# Local and World Space

This article discusses the difference between the position of an object on the Flowcode panel and how that position appears on screen.

## A component position

The position of any object drawn on the panel is defined by three parts:

• A set of coordinates, (X, Y, Z), which define the centre of the object.
• An axis represented by the angles pitch, yaw, roll. These are called Euler angles.

This defines the local position of an object. That is, the position of the object without consideration of any other object on the panel.

This is a useful representation when writing components as the author of the component does not need to concern themselves with how the finished component will be positioned on the users panel.

All other representations of the objects position can be derived from this local position.

### Bounding box

The bounding box of the object is exactly the same as its position, except that instead of a scale a size is used instead. This is the scale of the object multiplied by the size of all the child objects.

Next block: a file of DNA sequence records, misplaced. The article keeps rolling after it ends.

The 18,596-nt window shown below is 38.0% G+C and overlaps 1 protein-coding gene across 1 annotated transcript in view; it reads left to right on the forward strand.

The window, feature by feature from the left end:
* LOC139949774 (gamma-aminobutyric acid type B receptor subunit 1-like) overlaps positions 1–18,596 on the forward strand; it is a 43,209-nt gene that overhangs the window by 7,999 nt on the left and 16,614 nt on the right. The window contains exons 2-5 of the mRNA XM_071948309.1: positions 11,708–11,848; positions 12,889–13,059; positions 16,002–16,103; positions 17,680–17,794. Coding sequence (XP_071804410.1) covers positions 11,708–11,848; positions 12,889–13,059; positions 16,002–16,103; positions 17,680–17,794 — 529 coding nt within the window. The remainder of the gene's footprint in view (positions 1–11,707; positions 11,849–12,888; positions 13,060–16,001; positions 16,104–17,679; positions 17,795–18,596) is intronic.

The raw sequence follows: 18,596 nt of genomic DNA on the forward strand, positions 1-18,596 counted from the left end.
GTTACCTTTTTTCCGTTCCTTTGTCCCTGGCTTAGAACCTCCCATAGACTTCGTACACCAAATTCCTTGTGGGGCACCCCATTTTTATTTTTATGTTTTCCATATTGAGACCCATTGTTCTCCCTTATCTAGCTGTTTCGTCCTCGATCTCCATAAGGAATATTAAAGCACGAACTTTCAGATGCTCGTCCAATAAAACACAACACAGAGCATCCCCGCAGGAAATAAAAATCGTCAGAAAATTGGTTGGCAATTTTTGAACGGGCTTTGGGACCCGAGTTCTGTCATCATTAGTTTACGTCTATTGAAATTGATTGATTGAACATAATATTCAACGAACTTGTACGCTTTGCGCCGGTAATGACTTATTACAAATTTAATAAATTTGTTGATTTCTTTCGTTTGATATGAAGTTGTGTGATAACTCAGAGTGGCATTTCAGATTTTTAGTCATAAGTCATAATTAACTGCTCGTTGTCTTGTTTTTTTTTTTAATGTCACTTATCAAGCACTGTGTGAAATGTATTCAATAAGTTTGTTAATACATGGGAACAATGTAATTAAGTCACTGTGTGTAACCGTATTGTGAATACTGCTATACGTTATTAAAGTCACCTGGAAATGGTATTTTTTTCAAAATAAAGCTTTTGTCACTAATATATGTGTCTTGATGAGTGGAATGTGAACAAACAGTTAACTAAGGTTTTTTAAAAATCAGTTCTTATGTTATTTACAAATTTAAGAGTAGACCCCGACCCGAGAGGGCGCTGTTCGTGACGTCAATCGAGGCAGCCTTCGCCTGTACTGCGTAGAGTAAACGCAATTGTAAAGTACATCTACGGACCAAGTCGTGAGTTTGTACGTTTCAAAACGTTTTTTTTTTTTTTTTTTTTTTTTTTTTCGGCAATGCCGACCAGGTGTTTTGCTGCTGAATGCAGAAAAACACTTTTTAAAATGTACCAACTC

The size of a leaf object is equal to its scale, as the object has no children to multiply its scale by. Hence the bounding box of a leaf object is the same as its local position.

### World position

The local position of an object does not consider the rotation, scale or coordinates of the objects parents. This is useful for working in 'isolation', where the author of a component wishes to be able to set exact positions of their objects without worrying about how the final component is positioned by the user.

When designing and positioning objects using the graphical editor it is often easier to consider a components position in terms of world space, that is the position of the object when all the objects parents are considered.

Flowcode will allow the world position to be controlled through the Properties Panel as this is considered the most intuitive way of picturing the system. However, local position or bounds may be selected individually for coordinates, size and rotation.